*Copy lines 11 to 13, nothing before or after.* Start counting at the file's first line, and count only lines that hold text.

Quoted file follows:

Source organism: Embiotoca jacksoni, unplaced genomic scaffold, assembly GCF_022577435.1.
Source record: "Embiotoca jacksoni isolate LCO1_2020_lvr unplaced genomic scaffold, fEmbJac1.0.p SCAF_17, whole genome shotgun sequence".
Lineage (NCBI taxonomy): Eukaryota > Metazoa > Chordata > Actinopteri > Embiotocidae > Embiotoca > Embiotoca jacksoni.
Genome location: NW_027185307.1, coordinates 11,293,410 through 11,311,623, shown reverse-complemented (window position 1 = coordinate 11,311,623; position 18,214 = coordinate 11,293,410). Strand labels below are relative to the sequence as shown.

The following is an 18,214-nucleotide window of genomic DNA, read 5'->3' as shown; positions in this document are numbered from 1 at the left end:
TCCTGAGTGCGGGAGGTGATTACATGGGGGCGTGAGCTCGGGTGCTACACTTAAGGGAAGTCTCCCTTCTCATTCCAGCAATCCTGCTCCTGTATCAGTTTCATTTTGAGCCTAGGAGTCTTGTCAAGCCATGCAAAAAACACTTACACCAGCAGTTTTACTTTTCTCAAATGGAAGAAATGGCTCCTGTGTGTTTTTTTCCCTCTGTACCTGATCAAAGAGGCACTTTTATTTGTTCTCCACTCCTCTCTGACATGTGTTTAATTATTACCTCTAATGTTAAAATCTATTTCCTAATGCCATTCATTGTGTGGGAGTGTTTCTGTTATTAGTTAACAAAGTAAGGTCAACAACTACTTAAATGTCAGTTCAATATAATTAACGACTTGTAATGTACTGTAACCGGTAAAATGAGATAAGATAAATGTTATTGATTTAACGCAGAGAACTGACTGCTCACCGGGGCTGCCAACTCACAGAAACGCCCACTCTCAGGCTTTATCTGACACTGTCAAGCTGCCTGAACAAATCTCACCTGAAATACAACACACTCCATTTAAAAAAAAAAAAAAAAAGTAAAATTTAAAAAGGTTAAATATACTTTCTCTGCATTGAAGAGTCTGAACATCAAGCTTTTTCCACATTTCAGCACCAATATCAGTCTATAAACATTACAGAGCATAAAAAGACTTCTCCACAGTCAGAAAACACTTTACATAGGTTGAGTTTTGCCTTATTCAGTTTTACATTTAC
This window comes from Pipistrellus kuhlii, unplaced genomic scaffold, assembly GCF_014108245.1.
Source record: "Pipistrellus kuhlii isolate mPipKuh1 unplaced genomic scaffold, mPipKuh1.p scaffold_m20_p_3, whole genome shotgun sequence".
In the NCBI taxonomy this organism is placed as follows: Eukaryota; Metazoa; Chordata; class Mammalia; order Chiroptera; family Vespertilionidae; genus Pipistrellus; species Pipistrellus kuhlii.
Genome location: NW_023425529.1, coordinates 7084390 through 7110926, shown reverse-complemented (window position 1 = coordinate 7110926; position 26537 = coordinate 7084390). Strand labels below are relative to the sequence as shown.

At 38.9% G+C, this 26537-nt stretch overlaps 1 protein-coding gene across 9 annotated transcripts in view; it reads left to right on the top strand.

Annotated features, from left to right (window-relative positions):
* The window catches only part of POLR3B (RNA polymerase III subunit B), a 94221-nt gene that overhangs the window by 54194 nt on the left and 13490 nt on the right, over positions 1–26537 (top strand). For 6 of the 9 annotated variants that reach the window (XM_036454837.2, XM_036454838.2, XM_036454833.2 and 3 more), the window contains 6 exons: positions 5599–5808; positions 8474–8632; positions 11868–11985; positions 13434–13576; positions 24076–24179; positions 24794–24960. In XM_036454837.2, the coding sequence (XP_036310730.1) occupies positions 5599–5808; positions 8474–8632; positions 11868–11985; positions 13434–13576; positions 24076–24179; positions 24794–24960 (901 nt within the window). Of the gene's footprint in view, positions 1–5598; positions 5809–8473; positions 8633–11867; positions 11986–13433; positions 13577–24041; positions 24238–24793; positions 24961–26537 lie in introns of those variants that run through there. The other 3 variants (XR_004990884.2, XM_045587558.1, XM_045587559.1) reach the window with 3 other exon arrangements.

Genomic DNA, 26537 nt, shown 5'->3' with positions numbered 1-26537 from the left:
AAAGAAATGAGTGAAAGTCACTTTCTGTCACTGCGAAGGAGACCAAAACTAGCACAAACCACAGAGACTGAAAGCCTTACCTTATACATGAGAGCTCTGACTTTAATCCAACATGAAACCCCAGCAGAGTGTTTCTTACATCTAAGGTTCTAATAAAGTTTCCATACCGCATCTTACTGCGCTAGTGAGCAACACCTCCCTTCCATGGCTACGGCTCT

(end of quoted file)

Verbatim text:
At 38.9% G+C, this 26537-nt stretch overlaps 1 protein-coding gene across 9 annotated transcripts in view; it reads left to right on the top strand.

Annotated features, from left to right (window-relative positions):
* The window catches only part of POLR3B (RNA polymerase III subunit B), a 94221-nt gene that overhangs the window by 54194 nt on the left and 13490 nt on the right, over positions 1–26537 (top strand). For 6 of the 9 annotated variants that reach the window (XM_036454837.2, XM_036454838.2, XM_036454833.2 and 3 more), the window contains 6 exons: positions 5599–5808; positions 8474–8632; positions 11868–11985; positions 13434–13576; positions 24076–24179; positions 24794–24960. In XM_036454837.2, the coding sequence (XP_036310730.1) occupies positions 5599–5808; positions 8474–8632; positions 11868–11985; positions 13434–13576; positions 24076–24179; positions 24794–24960 (901 nt within the window). Of the gene's footprint in view, positions 1–5598; positions 5809–8473; positions 8633–11867; positions 11986–13433; positions 13577–24041; positions 24238–24793; positions 24961–26537 lie in introns of those variants that run through there. The other 3 variants (XR_004990884.2, XM_045587558.1, XM_045587559.1) reach the window with 3 other exon arrangements.